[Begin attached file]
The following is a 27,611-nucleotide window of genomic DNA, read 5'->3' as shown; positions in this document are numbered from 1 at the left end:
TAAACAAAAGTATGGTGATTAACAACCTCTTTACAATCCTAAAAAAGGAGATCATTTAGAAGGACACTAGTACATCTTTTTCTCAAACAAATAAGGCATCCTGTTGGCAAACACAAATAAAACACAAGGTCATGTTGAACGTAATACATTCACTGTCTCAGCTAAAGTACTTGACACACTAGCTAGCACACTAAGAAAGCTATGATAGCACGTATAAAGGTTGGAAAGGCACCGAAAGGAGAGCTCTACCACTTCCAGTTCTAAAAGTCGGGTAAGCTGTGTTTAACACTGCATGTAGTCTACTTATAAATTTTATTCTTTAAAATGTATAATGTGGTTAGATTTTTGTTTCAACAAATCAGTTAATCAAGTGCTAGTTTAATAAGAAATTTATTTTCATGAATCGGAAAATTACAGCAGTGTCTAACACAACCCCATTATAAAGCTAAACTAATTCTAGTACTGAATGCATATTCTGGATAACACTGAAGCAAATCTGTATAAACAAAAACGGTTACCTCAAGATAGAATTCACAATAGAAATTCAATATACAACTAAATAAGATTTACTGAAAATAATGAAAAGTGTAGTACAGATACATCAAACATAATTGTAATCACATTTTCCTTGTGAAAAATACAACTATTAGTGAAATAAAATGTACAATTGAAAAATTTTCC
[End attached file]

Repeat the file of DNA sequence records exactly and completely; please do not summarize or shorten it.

The following is a 27,611-nucleotide window of genomic DNA, read 5'->3' as shown; positions in this document are numbered from 1 at the left end:
TAAACAAAAGTATGGTGATTAACAACCTCTTTACAATCCTAAAAAAGGAGATCATTTAGAAGGACACTAGTACATCTTTTTCTCAAACAAATAAGGCATCCTGTTGGCAAACACAAATAAAACACAAGGTCATGTTGAACGTAATACATTCACTGTCTCAGCTAAAGTACTTGACACACTAGCTAGCACACTAAGAAAGCTATGATAGCACGTATAAAGGTTGGAAAGGCACCGAAAGGAGAGCTCTACCACTTCCAGTTCTAAAAGTCGGGTAAGCTGTGTTTAACACTGCATGTAGTCTACTTATAAATTTTATTCTTTAAAATGTATAATGTGGTTAGATTTTTGTTTCAACAAATCAGTTAATCAAGTGCTAGTTTAATAAGAAATTTATTTTCATGAATCGGAAAATTACAGCAGTGTCTAACACAACCCCATTATAAAGCTAAACTAATTCTAGTACTGAATGCATATTCTGGATAACACTGAAGCAAATCTGTATAAACAAAAACGGTTACCTCAAGATAGAATTCACAATAGAAATTCAATATACAACTAAATAAGATTTACTGAAAATAATGAAAAGTGTAGTACAGATACATCAAACATAATTGTAATCACATTTTCCTTGTGAAAAATACAACTATTAGTGAAATAAAATGTACAATTGAAAAATTTTCC